While evergreen trees and shrubs provide structure in the garden, it’s wonderful to see the emergence of a perennial flower bud from the ground shortly after Christmas –– the hellebore!

While evergreen trees and shrubs provide structure in the garden, it’s wonderful to see the emergence of a perennial flower bud from the ground shortly after Christmas –– the hellebore!


Sometimes referred to as Christmas rose or Lenten rose, hellebores are the stars of the late winter/early spring garden.


Plants generally bloom between December and March in cultivation, though some begin earlier and others continue into April and May, particularly in gardens with colder spring climates. Nearly every garden has a spot for hellebores, and the plants will thrive in many different environments. Still, they remain unknown to many gardeners despite their toughness, beauty, hardiness and wonderful habit of blooming in winter when most other plants remain dormant.


The majority of hellebores are deep-rooted, stout plants, with thick shiny, green foliage. The large leaves may persist through winter, but not all plants are wintergreen in all climates.


The plants grow 12 to 18 feet in height, and they gradually increase in diameter to form large clumps with masses of nodding flowers. Once established, most hellebores are drought-tolerant, particularly if given some dappled shade in locales of long, hot and/or dry summers.


Although hellebores are almost invariably sold as shade plants, in most garden conditions they will perform their best if given some sun. They prefer rich soil with plenty of humus and a mulch of shredded leaves or bark, and they are deer-resistant.


Hellebore flowers have five petals and some species resemble wild roses, which is why their common names include Christmas rose and Lenten rose. They do not belong to the rose family, however, but to the buttercup (Ranunculaceae) family.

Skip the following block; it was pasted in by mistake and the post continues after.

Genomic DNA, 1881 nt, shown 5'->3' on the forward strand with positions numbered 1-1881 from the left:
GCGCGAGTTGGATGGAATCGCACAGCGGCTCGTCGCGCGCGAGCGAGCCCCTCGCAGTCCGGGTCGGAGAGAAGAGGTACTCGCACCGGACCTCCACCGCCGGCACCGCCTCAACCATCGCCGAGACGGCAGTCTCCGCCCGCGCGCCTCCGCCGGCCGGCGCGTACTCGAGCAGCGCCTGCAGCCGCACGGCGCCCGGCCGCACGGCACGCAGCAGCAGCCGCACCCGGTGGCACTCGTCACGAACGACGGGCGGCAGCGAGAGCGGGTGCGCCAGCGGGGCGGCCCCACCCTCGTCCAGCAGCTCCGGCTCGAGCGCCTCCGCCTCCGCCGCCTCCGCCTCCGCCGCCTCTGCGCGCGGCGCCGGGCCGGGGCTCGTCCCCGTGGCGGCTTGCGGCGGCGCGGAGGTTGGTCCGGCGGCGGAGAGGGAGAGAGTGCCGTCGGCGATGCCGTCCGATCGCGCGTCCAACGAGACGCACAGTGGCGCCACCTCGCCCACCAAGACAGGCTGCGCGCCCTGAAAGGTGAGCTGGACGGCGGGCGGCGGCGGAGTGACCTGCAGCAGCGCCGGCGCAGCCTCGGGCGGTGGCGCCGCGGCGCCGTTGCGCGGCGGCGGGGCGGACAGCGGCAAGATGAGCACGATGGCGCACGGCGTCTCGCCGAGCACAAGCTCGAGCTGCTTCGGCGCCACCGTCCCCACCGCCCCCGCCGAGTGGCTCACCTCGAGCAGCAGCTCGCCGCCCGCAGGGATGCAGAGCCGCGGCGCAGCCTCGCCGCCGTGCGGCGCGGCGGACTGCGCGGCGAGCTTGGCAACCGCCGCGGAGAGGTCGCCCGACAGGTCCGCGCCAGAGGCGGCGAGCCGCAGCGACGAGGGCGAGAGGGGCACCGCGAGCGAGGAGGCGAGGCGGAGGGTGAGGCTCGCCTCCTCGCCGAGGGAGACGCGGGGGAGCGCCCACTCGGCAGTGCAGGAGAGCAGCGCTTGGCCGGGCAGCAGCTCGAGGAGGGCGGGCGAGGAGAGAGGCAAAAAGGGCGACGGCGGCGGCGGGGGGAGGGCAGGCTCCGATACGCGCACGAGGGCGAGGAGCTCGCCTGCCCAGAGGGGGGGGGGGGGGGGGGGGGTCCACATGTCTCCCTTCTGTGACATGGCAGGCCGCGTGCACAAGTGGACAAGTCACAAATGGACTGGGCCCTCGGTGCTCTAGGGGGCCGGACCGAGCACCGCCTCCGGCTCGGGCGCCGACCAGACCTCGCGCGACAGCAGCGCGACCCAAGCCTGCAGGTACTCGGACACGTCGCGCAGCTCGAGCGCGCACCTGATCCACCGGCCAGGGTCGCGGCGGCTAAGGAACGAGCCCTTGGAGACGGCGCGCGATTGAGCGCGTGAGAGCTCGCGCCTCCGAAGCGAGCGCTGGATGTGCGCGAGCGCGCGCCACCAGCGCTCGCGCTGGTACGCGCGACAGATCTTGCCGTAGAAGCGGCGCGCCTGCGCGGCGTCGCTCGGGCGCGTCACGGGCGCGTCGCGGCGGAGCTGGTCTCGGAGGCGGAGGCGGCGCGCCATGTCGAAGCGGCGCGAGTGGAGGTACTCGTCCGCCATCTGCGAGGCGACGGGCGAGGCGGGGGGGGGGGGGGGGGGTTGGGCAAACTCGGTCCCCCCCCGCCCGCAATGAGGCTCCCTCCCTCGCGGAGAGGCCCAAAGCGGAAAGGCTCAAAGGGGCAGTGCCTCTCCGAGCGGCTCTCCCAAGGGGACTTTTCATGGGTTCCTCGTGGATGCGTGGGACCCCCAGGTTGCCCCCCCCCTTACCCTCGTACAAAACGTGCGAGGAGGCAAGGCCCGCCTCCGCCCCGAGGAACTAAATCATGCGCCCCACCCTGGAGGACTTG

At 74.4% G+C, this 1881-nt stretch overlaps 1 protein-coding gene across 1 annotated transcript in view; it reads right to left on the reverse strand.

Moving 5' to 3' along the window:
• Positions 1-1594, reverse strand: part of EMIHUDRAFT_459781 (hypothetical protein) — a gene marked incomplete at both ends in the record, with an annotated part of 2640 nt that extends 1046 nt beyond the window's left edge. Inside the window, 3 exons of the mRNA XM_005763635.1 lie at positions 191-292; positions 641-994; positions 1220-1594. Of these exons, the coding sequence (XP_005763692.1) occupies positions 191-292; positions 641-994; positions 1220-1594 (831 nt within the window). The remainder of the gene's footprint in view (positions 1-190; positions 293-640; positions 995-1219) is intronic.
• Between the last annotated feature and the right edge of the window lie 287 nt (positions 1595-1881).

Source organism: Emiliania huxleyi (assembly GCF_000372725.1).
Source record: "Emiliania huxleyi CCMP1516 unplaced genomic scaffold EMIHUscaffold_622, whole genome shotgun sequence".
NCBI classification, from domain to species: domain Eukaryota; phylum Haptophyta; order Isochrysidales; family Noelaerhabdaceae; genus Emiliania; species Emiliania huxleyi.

In the past decade, as hellebores have increased in popularity, hybridizing has vastly improved the color range of the flowers from near-blacks, deep purples and slate grays to rich reds, cherry-blossom pinks, yellows, pure whites and soft, creamy lime greens. Many have dots or blotches of a contrasting color around their centers. New hybrids also include those with double flowers (Helleborus Royal Heritage Mix) and those with their flowers turned up (Helleborus Ivory Prince). In my garden, the flowers remain on the plant for almost three months, turning from their original hue to a soft shade of green over time.


In a lightly shaded garden, hellebores look beautiful combined with pulmonarias, ferns and lamiums. In my own garden, I like to place hellebores where I will easily see them in winter and early spring –– near the driveway and walkways to the house. A grouping of nine hellebores plays center stage in a circular bed next to the driveway, surrounding a silver gazing globe on an ornate pedestal.


From November to April, the hellebore foliage and flowers are the only visible plants in that bed. As spring unfolds, the foliage of coral bells, astilbes, cinnamon ferns and variegated hostas gradually fill in, and by the time that the hellebore flowers have faded, the other perennials are in their prime.


Some of the most common species of hellebores are Helleborus niger, the Christmas Rose, which blooms in winter; Helloborus orientalis, the Lenten rose, which blooms in early spring; Helleborus occidentalis, Helleborus argutifolius and Helleborus foetidus. The new color forms are hybrids of Helleborus orientalis and are usually labeled as Helleborus X hybridus.


Jana Milbocker is co-owner of Enchanted Gardens, and garden and landscape design firm in Holliston, Mass.